As a foster carer, living in the countryside, I often have to explain the country code and also road safety common sense to children and teenagers who stay with me, where they can and can’t go, what is safe. Especially if they have been town dwellers and have never been to the countryside.
Returning home once from a shopping trip that the 15 year old lad had declined to partake in, having asked if he could go for a walk instead of joining me on my trip, I rounded the corner, to see him walking along the white lines! Now there aren’t many white lines on our country lanes, and I was bemused at what he was doing. Luckily the road was very quiet, so I pulled along-side him and asked.
He said, “Well you told me to face the traffic and I wasn’t sure what you meant.”
I was sure I had explained it - but what he had actually heard me say was, “Walk facing the oncoming traffic”. What? How confusing is that? Whichever way I walk, if there is traffic, and I’m facing it, then it will be oncoming.
I think what I should have said is ‘Walk on the same side of the road as the oncoming traffic”. Ah well. My intention was good. I explained the reasoning behind it, and he carried on homeward, walking at the side of the road.
But it got me thinking about other silly things people say. I was “googling” as you do…. And I came across some information about really outdated laws that have never been changed and they made me smile!
Did you know that it's illegal for MPs to wear a suit of armour in the Houses of Parliament?
It's treason to mis-place a postage stamp?
Or that it is illegal to gamble in a library?
Many outdated laws have been changed since the ‘The Law Commission’ was set up in 1965. But there are many that still haven’t! Perhaps because they are so irrelevant to us today, that no-one would ever have the need to even look for them these days. There are some really interesting ones…..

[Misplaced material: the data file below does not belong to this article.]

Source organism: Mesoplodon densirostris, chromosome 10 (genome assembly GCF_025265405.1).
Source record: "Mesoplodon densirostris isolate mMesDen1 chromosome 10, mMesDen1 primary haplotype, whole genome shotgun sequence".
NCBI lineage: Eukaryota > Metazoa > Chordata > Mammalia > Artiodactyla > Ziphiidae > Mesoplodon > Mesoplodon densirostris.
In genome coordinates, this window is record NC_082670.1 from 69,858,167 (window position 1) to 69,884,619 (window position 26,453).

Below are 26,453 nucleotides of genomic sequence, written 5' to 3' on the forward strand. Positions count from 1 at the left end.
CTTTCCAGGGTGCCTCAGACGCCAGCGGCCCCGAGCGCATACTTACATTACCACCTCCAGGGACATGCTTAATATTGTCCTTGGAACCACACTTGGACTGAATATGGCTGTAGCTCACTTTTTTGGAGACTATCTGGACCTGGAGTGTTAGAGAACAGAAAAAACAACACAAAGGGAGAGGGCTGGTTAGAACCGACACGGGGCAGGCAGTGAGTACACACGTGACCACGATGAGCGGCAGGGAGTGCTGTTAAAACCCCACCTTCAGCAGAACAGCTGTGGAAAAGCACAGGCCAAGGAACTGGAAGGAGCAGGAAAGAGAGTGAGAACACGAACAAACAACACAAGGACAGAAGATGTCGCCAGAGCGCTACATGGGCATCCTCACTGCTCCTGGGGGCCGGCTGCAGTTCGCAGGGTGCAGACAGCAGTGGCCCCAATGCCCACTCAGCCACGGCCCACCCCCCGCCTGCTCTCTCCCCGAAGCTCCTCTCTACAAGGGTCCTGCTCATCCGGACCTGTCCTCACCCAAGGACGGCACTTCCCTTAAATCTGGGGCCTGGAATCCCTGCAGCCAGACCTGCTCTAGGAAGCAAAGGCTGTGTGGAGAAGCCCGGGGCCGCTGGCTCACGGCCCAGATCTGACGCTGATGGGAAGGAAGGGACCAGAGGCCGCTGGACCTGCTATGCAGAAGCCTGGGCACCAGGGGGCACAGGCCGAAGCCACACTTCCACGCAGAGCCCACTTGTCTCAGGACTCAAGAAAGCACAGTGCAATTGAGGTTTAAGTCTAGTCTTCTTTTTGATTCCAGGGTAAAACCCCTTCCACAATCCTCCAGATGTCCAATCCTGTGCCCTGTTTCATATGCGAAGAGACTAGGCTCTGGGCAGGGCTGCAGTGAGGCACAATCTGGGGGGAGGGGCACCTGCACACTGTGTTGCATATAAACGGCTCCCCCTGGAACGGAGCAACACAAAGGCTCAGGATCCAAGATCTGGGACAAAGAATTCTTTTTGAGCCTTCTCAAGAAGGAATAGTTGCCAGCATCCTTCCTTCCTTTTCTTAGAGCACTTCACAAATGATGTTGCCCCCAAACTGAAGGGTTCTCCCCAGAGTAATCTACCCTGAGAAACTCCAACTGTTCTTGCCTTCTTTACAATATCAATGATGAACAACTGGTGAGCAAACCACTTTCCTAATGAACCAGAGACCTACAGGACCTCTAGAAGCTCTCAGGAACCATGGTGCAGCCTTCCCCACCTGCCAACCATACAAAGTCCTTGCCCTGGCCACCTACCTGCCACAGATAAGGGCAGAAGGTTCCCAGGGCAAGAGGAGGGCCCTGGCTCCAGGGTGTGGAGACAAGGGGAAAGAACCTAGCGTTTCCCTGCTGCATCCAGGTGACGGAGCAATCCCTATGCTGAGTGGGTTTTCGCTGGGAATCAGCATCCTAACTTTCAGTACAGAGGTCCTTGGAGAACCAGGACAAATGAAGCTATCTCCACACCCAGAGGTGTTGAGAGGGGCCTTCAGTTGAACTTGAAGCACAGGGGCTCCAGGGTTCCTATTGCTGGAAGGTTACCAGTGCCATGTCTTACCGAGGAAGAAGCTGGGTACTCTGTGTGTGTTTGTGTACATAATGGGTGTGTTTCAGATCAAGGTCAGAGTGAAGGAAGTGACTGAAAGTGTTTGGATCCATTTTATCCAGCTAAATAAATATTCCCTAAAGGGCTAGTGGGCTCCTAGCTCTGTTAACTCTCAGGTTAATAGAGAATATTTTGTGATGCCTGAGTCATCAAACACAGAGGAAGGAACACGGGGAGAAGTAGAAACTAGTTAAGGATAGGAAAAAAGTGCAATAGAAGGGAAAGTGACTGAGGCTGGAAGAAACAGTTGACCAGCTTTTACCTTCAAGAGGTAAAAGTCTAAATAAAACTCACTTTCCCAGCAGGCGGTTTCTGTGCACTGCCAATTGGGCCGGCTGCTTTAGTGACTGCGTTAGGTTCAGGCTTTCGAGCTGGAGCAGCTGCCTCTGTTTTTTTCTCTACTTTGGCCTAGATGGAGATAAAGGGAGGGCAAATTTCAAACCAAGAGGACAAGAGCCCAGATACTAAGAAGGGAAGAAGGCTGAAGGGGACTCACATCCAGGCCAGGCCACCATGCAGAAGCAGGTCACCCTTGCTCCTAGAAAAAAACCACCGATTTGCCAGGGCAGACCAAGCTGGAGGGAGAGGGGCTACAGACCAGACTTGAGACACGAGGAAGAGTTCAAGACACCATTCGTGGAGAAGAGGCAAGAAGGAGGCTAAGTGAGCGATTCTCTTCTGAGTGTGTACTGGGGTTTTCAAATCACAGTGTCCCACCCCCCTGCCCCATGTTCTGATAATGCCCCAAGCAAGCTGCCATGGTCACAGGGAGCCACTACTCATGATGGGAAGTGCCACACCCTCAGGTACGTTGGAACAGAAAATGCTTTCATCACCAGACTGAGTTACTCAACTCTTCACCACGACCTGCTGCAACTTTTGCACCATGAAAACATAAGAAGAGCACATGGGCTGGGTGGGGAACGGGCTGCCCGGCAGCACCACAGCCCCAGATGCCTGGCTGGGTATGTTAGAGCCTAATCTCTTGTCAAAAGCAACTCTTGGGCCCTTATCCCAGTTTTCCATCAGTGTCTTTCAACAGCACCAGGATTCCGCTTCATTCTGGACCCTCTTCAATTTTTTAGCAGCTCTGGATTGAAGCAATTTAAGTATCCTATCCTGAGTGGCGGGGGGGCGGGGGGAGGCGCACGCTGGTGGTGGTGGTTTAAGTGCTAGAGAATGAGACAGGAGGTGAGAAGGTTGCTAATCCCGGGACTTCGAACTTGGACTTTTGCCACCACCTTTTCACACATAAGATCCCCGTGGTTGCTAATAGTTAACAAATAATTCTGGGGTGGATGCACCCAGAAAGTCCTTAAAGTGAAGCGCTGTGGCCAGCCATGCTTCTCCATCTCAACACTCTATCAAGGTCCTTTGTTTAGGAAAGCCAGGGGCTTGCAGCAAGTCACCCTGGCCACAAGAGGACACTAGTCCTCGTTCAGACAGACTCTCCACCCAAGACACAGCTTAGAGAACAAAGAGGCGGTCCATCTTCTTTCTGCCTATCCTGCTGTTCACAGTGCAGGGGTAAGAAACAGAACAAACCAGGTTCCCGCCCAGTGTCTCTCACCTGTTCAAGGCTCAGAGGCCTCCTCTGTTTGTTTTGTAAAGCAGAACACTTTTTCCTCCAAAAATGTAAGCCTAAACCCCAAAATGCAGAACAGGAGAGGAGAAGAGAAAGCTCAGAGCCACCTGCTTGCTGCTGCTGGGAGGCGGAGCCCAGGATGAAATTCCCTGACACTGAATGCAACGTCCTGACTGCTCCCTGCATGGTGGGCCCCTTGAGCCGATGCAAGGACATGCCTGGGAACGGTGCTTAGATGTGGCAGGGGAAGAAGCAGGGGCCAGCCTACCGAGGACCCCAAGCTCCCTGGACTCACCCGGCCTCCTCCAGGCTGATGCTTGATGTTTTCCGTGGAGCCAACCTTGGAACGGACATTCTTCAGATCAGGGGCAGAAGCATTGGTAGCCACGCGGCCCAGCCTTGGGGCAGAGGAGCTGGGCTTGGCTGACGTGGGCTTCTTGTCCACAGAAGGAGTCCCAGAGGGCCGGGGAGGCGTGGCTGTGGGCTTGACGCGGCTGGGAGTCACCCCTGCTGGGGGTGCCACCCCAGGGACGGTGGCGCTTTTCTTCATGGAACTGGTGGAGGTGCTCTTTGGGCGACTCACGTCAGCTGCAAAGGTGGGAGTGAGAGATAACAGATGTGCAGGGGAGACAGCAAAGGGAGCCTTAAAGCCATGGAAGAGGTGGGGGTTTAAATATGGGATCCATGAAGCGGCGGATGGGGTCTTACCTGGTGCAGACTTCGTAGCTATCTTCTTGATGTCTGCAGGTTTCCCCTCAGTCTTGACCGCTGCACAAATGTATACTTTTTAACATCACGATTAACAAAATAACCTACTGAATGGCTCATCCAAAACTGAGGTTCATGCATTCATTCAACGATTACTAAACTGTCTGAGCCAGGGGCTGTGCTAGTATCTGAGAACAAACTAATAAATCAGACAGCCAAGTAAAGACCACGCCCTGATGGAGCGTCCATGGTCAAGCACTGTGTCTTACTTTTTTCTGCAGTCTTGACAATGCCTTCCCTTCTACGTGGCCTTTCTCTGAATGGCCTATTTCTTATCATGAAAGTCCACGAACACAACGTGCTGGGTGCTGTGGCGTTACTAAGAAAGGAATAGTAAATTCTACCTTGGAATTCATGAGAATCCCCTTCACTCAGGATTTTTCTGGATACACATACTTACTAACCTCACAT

Have you ever seen notices telling you not to trespass? Well apparently, trespassing is okay for some people, namely by huers and baulkers. According to an act passed in Cornwall in the early 1600’s, huers and baulkers were given access to stand on the cliff edges along the coast, whereas everyone else was banned from trespassing here. A huer is a person who stood on a cliff during herring-fishing in order to signal to the fisherman at sea which way shoals of herrings or sardines passed. And a baulker is apparently a person who refuses to comply, so presumably because the huers wouldn’t obey the trespass laws, this is why they were made exempt from them. I don’t think not complying would make us exempt from the law today!
Interesting! I will have to try that one when I’m out with my dogs trespassing along the coastline next!
If you are of a certain age, you may remember playing some seemingly harmless children’s games… I remember once my brother and I using the phone book to call people, saying “Hello Mrs Smith”, (or whatever the name entry in the phone book was,) “Is that you on the line?” And on getting an affirmative response we would then answer, “Well I’d get off if I were you, there’s a train coming!
We thought it was hugely funny back then! We must have been very bored in those days!
But knocking on someone’s door and running away is actually illegal under an 1839 law which makes it an offence to “wilfully and wantonly disturb any inhabitant by pulling or ringing any doorbell or knocking at any door without lawful excuse”.
And here’s a fishy one. Under the salmon act of 1986 it’s illegal to handle salmon in suspicious circumstances. Well, good luck with that one!
On the subject of alcohol, the licencing act of the 1870’s states that you can’t operate a cow, horse, or steam engine while drunk.
Oh, and by the way, it’s against the law to shake a rug or carpet on the streets of London, according to the Metropolitan Police Act of 1839.
And another Metropolitan Police Act states that you can’t carry a plank along the pavement.
Or fly a kite on the street
Or slide on ice on the pavement!